Claudia A F Wascher

Claudia A F Wascher
Anglia Ruskin University | ARU · Department of Biology

Dr. rer. nat.

About

55
Publications
9,421
Reads
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936
Citations
Additional affiliations
January 2015 - September 2017
Anglia Ruskin University
Position
  • Professor (Associate)

Publications

Publications (55)
Article
Full-text available
Anthropogenic disturbances are a major concern for the welfare and conservation of wildlife. We recorded heart rate and body temperature of 20 free-living greylag geese in response to a major regularly re-occurring anthropogenic disturbance-New Year's Eve fireworks. Heart rate and body temperature were significantly higher in the first and second h...
Article
Full-text available
Behavioral responses of captive animals to the presence of visitors in zoos and wildlife parks can be interpreted as signs of negative (disturbance), neutral or positive (enrichment) welfare. In the present study, we investigated behavioral responses of captive common ravens, Corvus corax and crows, Corvus corone, to the presence of visitors in gen...
Article
Full-text available
Cognitive abilities allow animals to navigate through complex, fluctuating environments. In the present study, we tested the performance of a captive group of eight crows, Corvus corone and 10 domestic chickens, Gallus gallus domesticus , in the cylinder task, as a test of motor inhibitory control and reversal learning as a measure of learning abil...
Article
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How individuals interact with their environment and respond to changes is a key area of research in evolutionary biology. A physiological parameter that provides an instant proxy for the activation of the automatic nervous system, and can be measured relatively easily, is modulation of heart rate. Over the past four decades, heart rate has been use...
Article
Full-text available
In group-living animals, the social environment is thought to affect the probability of parasite transmission. Here, I investigate relationships between social behaviour and gastrointestinal parasite product excretion in the carrion crow (Corvus corone). Individuals from a population of non-cooperatively breeding carrion crows excreted less samples...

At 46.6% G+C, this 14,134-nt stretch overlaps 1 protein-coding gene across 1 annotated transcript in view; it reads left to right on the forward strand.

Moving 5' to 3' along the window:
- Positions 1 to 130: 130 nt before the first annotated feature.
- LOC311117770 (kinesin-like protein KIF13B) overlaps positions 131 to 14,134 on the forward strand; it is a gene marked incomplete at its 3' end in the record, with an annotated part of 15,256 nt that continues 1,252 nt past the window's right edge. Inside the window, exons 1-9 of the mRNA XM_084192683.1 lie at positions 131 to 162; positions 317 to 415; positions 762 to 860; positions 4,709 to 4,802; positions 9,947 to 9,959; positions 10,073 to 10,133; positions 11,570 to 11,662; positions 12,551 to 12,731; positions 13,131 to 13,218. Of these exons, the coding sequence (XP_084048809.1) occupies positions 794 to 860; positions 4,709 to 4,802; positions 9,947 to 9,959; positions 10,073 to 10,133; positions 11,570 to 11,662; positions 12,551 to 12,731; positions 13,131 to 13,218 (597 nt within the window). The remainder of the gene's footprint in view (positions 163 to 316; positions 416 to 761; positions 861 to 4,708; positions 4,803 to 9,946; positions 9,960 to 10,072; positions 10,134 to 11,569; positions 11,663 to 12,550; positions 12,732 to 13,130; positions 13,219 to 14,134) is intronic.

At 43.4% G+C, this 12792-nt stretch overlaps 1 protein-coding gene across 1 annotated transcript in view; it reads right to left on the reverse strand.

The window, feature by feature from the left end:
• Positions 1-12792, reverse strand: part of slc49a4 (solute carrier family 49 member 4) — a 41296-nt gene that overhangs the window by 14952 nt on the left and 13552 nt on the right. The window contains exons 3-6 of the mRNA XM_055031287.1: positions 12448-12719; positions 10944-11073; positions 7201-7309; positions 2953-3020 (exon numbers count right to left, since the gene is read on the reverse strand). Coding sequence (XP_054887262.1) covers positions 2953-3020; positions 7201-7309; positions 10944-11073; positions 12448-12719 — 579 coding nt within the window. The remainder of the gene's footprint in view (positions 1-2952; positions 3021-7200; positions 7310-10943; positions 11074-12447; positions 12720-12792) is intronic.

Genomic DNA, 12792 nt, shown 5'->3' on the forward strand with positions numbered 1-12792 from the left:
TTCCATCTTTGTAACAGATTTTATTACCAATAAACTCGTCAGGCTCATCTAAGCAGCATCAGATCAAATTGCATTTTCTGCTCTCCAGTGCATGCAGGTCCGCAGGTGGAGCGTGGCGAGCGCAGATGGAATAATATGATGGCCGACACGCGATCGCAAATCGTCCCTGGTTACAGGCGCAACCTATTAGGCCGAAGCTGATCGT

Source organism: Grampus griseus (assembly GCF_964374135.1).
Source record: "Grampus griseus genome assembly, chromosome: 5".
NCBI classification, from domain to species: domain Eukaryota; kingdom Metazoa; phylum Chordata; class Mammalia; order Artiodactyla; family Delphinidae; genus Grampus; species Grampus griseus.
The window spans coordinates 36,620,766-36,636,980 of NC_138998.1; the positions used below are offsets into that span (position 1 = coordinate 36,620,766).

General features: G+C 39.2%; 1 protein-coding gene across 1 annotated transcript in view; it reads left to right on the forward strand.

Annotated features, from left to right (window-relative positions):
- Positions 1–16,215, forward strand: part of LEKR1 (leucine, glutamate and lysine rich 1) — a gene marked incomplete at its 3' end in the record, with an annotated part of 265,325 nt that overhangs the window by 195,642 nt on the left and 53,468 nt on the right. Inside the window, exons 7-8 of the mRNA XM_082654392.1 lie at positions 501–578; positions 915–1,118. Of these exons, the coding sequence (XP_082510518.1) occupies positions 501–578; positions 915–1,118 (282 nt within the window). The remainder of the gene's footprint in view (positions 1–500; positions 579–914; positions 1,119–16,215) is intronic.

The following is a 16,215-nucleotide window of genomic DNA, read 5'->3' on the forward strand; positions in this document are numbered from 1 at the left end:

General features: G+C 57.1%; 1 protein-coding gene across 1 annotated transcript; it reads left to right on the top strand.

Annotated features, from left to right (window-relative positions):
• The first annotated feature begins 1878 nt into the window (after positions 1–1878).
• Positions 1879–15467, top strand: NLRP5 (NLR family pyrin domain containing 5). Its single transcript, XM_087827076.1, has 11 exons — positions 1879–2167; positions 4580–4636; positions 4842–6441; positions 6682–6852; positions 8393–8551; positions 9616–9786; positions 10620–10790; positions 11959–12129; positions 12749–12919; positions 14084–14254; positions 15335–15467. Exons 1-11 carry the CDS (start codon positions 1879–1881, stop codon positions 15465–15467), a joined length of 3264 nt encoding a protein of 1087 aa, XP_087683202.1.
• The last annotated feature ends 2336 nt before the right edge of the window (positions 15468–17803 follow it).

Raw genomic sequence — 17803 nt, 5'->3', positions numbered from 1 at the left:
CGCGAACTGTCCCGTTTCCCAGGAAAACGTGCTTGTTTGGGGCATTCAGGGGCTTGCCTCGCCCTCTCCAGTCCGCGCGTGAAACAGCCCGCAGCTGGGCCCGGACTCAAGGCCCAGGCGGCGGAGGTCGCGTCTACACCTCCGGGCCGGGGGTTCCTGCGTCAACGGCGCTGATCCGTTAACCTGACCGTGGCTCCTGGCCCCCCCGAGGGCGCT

Preprint
Full-text available
Behavioral flexibility should theoretically be positively related to behavioral inhibition (hereafter referred to as inhibition) because one should need to inhibit a previously learned behavior to change their behavior when the task changes (the flexibility component;). However, several investigations show no or mixed support of this hypothesis, wh...
Preprint
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We report an observation of a female carrion crow, Corvus corone corone , mounting her long-term, pair-bonded, male partner. The report highlights the importance of more systematic quantitative studies of rare socio-sexual behaviours, which could provide important insights into the evolution of non-conceptive socio-sexual behaviours.
Preprint
Full-text available
The ability to regulate and withhold an immediate behaviour in pursuit of a more advantageous or valuable, albeit delayed, outcome is generally termed 'self-control' and is regarded an important cognitive ability enabling adaptive decision-making in both social and asocial contexts. Abilities to cope with a delay in gratification have been investig...
Preprint
Full-text available
The social environment strongly affects the physiological stress response in group living animals, which in turn can affect the immune system and increase susceptibility to parasites. Here, I investigate relationships between social behavior and gastrointestinal parasite product excretion in the carrion crow ( Corvus corone ). Individuals from a po...
Article
In their natural environment, animals often make decisions crucial for survival, such as choosing the best patch or food, or the best partner to cooperate. The choice can be compared to a gamble with an outcome that is predictable but not certain, such as rolling a dice. In economics, such a situation is called a risky context. Several models show...
Article
In group-living animals, behavioural interactions with conspecifics strongly modulate an individual's physiological stress response. Stable social relationships may reduce an individual's stress response, which in turn can affect the immune system and health. Ultimately, positive health effects of stable social bonds may contribute to maintaining g...
Article
Full-text available
Human economic transactions are based on complex forms of reciprocity, which involve the capacities to share and to keep track of what was given and received over time. Animals too engage in reciprocal interactions, but mechanisms such as calculated reciprocity have only been shown experimentally in few species. Various forms of cooperation, for ex...
Preprint
In group living animals, behavioural interactions with conspecifics strongly modulate an individual’s physiological stress response. Stable social relationships may reduce an individual’s stress response, which in turn can affect the immune system and health. Ultimately, positive health effects of stable social bonds may contribute to maintain grou...
Article
Full-text available